Shaila Catherine, has been practicing meditation since 1980, with more than eight years of accumulated silent retreat experience. She has taught since 1996 in the USA, and internationally. Shaila has dedicated several years to studying with masters in India, Nepal and Thailand, completed a one year intensive meditation retreat with the focus on concentration and jhana, and authored Focused and Fearless: A Meditator’s Guide to States of Deep Joy, Calm, and Clarity. Shaila Catherine has practiced under the guidance of Venerable Pa-Auk Sayadaw since 2006; she authored Wisdom Wide and Deep: A Practical Handbook for Mastering Jhana and Vipassana to help make this traditional approach to meditative training accessible to western practitioners. She is the founder of Insight Meditation South Bay, a Buddhist meditation center in Silicon Valley.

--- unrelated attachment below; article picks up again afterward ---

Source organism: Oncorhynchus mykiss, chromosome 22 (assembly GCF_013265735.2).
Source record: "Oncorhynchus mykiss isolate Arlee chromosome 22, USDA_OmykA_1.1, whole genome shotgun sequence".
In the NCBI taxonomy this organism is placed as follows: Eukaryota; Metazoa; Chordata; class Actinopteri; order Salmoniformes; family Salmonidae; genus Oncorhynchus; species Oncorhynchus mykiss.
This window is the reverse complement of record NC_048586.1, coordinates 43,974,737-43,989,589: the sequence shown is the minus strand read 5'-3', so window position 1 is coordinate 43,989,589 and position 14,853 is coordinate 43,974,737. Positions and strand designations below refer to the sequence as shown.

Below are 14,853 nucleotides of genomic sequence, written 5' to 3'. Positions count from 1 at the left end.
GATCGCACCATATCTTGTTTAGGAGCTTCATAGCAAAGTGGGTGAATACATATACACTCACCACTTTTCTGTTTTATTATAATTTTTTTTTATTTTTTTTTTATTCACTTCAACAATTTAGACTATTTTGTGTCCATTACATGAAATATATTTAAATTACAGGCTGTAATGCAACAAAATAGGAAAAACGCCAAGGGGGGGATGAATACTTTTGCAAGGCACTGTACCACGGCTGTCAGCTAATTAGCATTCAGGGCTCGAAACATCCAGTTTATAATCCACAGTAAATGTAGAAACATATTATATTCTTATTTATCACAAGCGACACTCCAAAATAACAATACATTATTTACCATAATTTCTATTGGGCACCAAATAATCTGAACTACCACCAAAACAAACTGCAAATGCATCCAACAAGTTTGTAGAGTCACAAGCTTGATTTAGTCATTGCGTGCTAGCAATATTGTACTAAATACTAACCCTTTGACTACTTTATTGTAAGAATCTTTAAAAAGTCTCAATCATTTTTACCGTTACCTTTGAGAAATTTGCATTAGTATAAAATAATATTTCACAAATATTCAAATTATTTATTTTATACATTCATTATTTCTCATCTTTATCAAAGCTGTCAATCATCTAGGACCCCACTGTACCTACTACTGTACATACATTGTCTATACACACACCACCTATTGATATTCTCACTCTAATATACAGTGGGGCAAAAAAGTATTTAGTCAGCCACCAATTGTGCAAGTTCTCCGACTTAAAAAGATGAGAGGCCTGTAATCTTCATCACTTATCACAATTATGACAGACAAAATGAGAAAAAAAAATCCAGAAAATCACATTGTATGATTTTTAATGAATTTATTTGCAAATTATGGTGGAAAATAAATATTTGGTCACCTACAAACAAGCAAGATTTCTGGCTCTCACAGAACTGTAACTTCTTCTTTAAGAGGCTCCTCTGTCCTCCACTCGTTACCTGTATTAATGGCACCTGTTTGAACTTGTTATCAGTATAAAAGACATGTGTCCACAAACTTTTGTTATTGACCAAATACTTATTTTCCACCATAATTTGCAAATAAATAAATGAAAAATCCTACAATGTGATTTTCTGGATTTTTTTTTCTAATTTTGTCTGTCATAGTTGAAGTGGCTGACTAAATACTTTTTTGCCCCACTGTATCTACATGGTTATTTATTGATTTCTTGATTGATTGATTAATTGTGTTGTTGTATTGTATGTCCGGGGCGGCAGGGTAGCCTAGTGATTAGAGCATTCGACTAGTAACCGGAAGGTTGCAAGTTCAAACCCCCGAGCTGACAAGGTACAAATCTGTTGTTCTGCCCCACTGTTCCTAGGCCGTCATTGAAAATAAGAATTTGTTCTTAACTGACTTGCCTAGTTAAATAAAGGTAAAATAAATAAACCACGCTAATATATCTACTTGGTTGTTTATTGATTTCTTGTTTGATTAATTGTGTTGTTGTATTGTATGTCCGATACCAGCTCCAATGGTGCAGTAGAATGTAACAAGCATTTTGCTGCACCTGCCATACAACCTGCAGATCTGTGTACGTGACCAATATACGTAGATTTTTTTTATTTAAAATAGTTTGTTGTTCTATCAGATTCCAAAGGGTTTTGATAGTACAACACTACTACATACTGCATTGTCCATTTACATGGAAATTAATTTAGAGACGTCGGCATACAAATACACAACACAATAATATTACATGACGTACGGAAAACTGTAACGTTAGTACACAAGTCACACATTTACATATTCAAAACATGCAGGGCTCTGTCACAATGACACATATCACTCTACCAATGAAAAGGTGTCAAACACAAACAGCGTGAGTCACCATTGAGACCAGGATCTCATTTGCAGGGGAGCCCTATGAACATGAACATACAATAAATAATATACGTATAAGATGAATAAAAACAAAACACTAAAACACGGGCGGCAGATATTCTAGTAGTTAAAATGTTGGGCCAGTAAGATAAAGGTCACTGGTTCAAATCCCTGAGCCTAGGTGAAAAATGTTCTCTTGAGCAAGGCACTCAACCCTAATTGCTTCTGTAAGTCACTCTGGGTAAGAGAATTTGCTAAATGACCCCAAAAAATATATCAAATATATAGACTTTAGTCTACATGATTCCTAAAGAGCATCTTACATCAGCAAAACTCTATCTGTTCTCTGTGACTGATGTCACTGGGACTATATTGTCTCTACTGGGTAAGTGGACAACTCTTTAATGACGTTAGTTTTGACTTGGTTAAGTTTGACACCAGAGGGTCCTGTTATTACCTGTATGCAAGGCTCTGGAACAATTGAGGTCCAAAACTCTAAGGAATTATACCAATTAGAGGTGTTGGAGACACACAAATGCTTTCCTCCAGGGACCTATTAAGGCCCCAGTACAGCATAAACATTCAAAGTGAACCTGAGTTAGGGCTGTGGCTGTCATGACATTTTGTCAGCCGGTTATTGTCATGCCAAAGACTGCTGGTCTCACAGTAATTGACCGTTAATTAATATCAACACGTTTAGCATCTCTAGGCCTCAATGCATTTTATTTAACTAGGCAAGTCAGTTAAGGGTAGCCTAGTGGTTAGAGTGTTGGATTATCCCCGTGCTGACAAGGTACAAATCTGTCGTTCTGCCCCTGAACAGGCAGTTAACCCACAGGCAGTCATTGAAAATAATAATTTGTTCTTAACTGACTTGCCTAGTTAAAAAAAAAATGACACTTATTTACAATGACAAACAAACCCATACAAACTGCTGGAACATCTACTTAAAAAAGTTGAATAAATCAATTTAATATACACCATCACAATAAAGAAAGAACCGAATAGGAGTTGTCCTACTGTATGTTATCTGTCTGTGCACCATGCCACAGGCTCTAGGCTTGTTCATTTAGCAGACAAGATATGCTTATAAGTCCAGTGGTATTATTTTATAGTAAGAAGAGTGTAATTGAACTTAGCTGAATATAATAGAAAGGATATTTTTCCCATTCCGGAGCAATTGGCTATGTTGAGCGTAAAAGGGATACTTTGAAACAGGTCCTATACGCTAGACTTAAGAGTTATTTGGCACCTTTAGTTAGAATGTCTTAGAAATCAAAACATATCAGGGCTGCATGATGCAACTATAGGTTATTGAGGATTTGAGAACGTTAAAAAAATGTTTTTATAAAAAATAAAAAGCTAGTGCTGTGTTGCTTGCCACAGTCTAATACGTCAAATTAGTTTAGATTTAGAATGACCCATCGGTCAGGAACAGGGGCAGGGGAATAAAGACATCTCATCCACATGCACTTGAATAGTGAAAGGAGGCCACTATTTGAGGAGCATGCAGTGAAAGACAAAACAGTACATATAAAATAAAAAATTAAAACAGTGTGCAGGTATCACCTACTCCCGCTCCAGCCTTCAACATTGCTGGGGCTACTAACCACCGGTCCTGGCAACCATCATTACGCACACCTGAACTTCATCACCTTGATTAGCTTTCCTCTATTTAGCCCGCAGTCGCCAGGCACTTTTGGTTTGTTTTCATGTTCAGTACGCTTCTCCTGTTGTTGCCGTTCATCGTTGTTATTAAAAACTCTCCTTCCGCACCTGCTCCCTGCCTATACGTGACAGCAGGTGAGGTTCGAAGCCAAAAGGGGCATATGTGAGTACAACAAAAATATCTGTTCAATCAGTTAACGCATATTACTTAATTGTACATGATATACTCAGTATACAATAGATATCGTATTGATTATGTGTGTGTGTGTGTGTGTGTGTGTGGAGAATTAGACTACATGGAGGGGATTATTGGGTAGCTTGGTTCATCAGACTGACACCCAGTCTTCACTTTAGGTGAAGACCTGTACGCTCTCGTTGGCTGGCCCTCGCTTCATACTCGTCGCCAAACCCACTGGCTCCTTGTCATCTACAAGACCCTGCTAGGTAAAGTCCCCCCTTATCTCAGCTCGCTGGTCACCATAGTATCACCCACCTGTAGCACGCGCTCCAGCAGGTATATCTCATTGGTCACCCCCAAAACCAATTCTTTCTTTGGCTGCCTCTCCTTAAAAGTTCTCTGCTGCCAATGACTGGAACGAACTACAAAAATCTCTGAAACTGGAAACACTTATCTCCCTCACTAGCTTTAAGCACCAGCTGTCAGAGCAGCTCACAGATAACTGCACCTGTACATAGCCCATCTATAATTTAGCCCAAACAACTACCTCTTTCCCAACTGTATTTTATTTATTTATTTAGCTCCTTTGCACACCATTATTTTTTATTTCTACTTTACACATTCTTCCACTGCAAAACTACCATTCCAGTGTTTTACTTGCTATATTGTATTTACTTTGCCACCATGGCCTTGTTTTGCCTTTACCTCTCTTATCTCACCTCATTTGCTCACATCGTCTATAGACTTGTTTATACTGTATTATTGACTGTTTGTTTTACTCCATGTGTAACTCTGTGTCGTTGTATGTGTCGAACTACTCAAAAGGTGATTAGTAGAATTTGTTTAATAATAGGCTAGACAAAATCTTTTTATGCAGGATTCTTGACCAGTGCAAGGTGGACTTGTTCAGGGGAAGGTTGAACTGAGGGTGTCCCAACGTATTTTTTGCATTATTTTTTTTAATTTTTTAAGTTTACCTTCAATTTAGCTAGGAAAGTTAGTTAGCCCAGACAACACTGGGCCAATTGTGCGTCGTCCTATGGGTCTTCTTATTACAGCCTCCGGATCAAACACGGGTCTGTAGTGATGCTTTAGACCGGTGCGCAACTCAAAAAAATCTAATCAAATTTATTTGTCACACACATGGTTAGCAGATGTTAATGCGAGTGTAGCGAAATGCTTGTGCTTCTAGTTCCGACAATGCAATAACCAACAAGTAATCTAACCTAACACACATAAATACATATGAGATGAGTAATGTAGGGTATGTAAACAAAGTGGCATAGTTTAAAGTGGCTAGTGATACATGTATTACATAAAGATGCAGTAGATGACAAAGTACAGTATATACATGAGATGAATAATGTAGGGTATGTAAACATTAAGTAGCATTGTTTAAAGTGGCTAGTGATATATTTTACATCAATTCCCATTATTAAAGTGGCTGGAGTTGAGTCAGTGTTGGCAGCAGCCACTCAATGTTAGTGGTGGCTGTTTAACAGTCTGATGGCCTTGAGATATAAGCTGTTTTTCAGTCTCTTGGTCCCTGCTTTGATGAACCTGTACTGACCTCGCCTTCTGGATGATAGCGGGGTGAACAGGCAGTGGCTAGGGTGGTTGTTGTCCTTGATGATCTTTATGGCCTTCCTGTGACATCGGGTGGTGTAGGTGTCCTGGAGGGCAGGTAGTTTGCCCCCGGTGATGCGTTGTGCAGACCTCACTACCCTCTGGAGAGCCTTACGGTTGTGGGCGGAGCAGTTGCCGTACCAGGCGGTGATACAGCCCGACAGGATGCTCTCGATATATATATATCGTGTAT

How is a sense of self constructed? What is the concept of not-self in Buddhist practice? How do we construct identity? This talk explores the traditional model of the five aggregates affected by clinging and explains how clinging occurs in contact with sensory experience. The five aggregates—materiality, feeling, perception, mental formations, and consciousness—represent an early Buddhist model for understanding how suffering forms through misperception. Clinging to misperceptions produces a sense of continuity in experience that we conventionally call "I", and a relationship to experience the we conventionally call "mine". This model clarifies the precise objects contemplated in vipassana (insight) meditation practice. This talk explains each aggregate so that insight may liberate the mind from this subtle type of attachment.